The inertia-member is angularly dithered at or near its natural frequency about the third orthogonal axis by electrostatic electrodes placed on the fixed support, adjacent to either the inertia-member or the counter-inertia. An electronic feedback signal from electrodes placed on the fixed support adjacent to the inertia-member ensures that the inertia-member dithers at constant amplitude with the help of automatic gain control.
In a dual input-axis implementation, the inertia of the inertia-member and the springrate of the flexible beams connecting it to the counter-inertia are proportioned to make the natural resonant frequencies about the first, second and third input-axis substantially identical.
An angular input rate introduced about the first axis results in a Coriolis moment or force, causing angular oscillation of the inertia-member about the second axis. A signal proportional to the velocity of the angular oscillation is measured with a capacitive pick-off and is then fed to an electrostatic damper electrode to create a torque that restrains or dampens the angular oscillations about the second axis. The moment or force amplitude is proportional to the angular input rate about the first axis.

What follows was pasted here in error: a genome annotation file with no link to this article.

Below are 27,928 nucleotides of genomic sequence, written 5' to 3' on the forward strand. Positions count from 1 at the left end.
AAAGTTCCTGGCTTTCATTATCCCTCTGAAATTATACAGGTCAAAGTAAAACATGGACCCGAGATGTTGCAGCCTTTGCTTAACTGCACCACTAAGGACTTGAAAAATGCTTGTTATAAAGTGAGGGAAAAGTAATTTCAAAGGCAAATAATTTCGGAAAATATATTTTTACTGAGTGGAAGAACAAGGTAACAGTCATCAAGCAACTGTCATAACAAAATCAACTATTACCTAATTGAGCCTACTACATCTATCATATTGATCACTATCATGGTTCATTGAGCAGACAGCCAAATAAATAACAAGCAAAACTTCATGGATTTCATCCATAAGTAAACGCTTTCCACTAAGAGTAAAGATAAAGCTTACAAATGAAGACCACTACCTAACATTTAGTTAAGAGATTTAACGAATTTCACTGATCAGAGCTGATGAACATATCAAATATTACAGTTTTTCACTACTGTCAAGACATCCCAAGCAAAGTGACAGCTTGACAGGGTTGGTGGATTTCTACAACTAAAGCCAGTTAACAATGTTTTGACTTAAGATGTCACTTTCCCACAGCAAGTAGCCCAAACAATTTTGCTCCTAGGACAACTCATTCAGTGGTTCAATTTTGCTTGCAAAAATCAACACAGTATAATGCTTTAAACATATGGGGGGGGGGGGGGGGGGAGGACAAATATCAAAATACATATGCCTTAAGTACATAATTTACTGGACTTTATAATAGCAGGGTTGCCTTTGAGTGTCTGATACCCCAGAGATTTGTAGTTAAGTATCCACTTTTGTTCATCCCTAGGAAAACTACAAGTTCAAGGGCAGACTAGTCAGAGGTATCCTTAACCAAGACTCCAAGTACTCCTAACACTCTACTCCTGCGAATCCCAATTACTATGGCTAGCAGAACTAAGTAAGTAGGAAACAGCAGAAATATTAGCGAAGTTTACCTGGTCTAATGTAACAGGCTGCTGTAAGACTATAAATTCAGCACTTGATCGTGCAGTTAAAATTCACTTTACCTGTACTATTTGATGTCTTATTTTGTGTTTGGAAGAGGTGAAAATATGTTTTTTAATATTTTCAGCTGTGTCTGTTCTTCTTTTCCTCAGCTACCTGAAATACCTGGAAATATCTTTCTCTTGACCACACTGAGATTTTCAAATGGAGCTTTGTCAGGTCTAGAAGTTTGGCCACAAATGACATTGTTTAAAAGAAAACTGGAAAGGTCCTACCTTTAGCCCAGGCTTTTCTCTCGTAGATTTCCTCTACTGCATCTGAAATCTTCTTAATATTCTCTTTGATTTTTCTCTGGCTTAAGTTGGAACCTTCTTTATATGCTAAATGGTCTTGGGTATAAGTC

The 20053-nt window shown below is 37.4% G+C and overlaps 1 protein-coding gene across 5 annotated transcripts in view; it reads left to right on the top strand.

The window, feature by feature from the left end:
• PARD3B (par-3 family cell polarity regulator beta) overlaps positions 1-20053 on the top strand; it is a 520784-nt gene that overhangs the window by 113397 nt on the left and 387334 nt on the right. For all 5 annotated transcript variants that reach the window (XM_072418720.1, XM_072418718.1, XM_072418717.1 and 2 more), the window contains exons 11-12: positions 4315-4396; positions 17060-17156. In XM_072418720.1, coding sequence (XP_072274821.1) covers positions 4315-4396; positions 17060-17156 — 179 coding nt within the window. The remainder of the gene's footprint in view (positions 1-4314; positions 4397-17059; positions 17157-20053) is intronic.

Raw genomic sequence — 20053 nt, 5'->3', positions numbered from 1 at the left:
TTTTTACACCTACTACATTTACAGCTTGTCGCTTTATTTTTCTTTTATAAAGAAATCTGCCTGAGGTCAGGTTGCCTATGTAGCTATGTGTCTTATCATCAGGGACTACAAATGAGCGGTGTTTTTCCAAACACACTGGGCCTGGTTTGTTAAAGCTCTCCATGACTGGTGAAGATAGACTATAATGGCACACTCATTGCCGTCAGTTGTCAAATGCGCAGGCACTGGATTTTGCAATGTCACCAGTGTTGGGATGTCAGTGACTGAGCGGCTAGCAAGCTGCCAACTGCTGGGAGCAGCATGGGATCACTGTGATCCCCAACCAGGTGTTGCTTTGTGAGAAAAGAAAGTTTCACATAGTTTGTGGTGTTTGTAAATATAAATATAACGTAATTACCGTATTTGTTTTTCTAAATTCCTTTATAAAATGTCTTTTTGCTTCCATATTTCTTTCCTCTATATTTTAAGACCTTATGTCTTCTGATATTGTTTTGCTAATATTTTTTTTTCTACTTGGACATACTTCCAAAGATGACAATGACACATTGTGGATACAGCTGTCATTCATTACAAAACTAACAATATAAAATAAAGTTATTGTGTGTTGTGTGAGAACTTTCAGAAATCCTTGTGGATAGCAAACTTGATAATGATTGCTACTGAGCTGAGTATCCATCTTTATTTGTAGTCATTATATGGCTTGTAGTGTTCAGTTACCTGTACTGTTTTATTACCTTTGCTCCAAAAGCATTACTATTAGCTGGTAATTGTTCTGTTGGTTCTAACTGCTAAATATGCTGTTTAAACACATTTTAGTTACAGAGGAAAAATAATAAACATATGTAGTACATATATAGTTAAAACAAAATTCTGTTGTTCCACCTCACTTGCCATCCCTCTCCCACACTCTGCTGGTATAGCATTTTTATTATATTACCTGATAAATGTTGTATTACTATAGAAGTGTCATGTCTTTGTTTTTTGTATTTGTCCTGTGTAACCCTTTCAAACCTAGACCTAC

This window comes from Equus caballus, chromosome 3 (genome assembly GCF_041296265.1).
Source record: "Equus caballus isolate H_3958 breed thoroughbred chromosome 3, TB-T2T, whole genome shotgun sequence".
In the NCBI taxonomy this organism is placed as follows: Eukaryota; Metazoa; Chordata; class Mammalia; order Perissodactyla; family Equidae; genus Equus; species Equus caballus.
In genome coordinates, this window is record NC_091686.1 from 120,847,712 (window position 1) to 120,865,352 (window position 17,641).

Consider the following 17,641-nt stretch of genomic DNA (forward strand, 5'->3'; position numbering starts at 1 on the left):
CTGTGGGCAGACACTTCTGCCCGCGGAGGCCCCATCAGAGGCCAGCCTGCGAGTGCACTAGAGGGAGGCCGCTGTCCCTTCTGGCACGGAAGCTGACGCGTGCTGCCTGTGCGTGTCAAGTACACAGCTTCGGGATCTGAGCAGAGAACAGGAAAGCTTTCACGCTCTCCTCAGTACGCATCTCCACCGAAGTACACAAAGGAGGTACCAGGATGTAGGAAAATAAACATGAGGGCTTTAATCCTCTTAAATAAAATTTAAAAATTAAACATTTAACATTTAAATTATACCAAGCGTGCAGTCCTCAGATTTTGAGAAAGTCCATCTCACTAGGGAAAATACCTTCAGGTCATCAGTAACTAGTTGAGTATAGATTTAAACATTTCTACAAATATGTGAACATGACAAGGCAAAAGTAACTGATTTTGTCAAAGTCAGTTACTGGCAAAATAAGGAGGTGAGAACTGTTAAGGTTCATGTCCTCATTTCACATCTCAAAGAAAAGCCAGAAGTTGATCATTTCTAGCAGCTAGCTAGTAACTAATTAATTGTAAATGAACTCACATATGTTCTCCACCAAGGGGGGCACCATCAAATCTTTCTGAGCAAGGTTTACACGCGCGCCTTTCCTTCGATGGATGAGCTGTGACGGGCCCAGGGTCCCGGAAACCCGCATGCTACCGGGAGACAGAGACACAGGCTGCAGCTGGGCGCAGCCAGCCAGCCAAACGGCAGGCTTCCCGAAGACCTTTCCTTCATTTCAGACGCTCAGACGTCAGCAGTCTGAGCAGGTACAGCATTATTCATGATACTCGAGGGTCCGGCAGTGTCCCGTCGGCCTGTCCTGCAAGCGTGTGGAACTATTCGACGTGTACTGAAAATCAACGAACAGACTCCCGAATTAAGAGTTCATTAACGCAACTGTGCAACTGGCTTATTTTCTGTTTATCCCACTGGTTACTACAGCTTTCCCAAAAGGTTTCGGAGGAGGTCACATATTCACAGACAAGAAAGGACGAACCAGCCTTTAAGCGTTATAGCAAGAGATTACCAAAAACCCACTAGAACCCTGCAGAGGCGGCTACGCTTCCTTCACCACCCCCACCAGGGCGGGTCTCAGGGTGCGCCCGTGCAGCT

Similarly, an angular input rate introduced about the second axis results in angular oscillations of the inertia-member about the first axis.
A single input-axis Coriolis gyro sensor is constructed by choosing a different natural frequency for the second axis as will be further described below. Damper electrodes for angular oscillation about the second axis are not required in this case, making the design less complex.
The inertia-member can have any regular symmetrical shape, such as a parallelepiped or round disk. The inertia-member, flexible beams connecting to the counter-inertia, the counter-inertia, the flexible beams connecting to the frame, and the frame are all located in the same plane which permits the Coriolis gyro sensor to be produced from a unitary sheet, using mass production technology.